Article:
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What is Independence Day, really?

What is Independence Day, really?
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Molineaux is co-publisher of The Fulcrum and president/CEO of the Bridge Alliance Education Fund.

Today, we celebrate Independence Day. Historically, this is the day we credit for our freedom. The facts lay out a march toward freedom that is slower and as-of-yet, unfinished.

The Declaration of Independence, apart from the aspirational opening paragraph, is a list of grievances against the British King and reasoning why the colonies were self-determining their future as free (white, landed) men. The Declaration had been approved by the Continental Congress on July 2; and formally adopted on the 4th of July in 1776, providing the date that would not become a federal holiday until 1941.

Historically, freedom was not granted to all men until June 19, 1865, “Juneteenth,” when the last enslaved people in Galveston, Texas were notified of their freedom via the Emancipation Proclamation that had been in effect since January 1, 1863. A new “Civic Season” has been introduced these last few years to mark the three weeks between Juneteenth and Independence Day.

Women’s freedom and independence is more complicated and murky. During colonial times, women were not allowed to own property, earn wages or vote. Laws differed from state to state and it was only 50 years ago when women could establish their own credit without a man’s permission. And of course, as a nation, we failed to pass the Equal Rights Amendment (ERA) which seems so simple if women are to live fully free and independent. Simply stated, the ERA states, “equality of rights under the law shall not be denied or abridged by the United States or by any State on account of sex.” The Supreme Court last year piled onto the complications and murky definition of women’s freedom with their Dobbs decision; women’s control over their own bodies is not absolute. When a woman becomes pregnant, her freedom is curtailed. Body sovereignty is not her right, depending on where she lives.

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And yet, we gather each year with our friends and family members to remember the radical (and flawed) men who pledged their lives, their fortunes and their sacred honor so we may be (more) free. We must never forget that our rights are only as valid as our ability to act upon or with our freedom.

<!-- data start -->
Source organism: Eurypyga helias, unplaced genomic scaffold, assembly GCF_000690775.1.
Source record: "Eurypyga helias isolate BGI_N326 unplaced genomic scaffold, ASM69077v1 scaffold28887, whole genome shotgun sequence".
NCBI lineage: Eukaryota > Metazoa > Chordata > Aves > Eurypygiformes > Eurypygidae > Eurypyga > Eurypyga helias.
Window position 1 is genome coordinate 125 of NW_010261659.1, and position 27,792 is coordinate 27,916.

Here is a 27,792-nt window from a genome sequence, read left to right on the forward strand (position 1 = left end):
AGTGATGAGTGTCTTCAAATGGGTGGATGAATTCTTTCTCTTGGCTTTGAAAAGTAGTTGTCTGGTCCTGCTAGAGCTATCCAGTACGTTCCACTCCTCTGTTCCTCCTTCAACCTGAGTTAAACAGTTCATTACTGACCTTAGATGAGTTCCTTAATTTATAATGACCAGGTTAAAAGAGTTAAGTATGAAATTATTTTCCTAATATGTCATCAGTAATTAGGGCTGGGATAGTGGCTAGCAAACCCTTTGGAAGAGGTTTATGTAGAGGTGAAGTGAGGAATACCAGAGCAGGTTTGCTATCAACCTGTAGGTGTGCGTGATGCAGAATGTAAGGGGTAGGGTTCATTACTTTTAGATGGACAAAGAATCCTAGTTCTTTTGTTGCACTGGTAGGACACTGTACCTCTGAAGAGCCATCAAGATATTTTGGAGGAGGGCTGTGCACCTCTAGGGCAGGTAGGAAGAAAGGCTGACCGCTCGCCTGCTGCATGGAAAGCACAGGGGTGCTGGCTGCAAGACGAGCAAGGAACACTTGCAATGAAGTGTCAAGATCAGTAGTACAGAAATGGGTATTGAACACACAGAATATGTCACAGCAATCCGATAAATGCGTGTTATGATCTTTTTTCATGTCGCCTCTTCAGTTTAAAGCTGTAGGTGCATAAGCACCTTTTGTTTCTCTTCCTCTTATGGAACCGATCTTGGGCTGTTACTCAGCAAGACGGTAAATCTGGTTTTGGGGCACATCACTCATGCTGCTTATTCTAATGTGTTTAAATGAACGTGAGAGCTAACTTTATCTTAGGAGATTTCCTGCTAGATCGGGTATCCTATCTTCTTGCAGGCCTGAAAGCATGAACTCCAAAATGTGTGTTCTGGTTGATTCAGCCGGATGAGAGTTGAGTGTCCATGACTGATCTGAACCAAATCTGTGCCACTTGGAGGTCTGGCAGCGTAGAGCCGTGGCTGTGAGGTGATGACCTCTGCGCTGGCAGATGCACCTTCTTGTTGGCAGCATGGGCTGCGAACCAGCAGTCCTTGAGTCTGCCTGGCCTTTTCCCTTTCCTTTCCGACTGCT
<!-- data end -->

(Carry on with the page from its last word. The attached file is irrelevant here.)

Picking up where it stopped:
During the close of Civic Season today, pledge yourself to be the citizen our nation needs. Vote when you can. Engage consistently with your elected officials. Protest when you must. With freedom comes the responsibility to protect our independence and our freedom for our descendants. Without diligence, we will fall back under the rule of an autocrat.

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Donald Trump and J.D. Vance

Vice presidential candidate J.D. Vance, standing next to former President Donald Trump at the Republican National Convention, said President Biden's campaign rhetoric "led directly to President Trump's attempted assassination."

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Assassination attempt will fuel political extremism

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In contrast, the response from some on the right — engaging in finger-pointing and blaming Democrats for their heated rhetoric — proved less productive. Vice presidential candidate J.D. Vance, for instance, asserted that Biden's campaign rhetoric "led directly to President Trump's attempted assassination," seemingly in reaction to recent comments from Biden suggesting, "It’s time to put Trump in a bullseye." This divisive rhetoric only exacerbates the political tension that already grips the nation. Instead of fostering unity, such accusations deepen the partisan divide.

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Recently, Supreme Court Justice Samuel Alito was surreptitiously recorded at a private event saying, about our political divides, that “one side or the other is going to win.” Many people saw this as evidence of his political bias. In The Washington Post, Perry Bacon Jr. wrote that he disagreed with Alito’s politics but that the justice was “right about the divisions in our nation today.” The subtitle of Bacon’s piece was: “America is in the middle of a nonmilitary civil war, and one side will win.”

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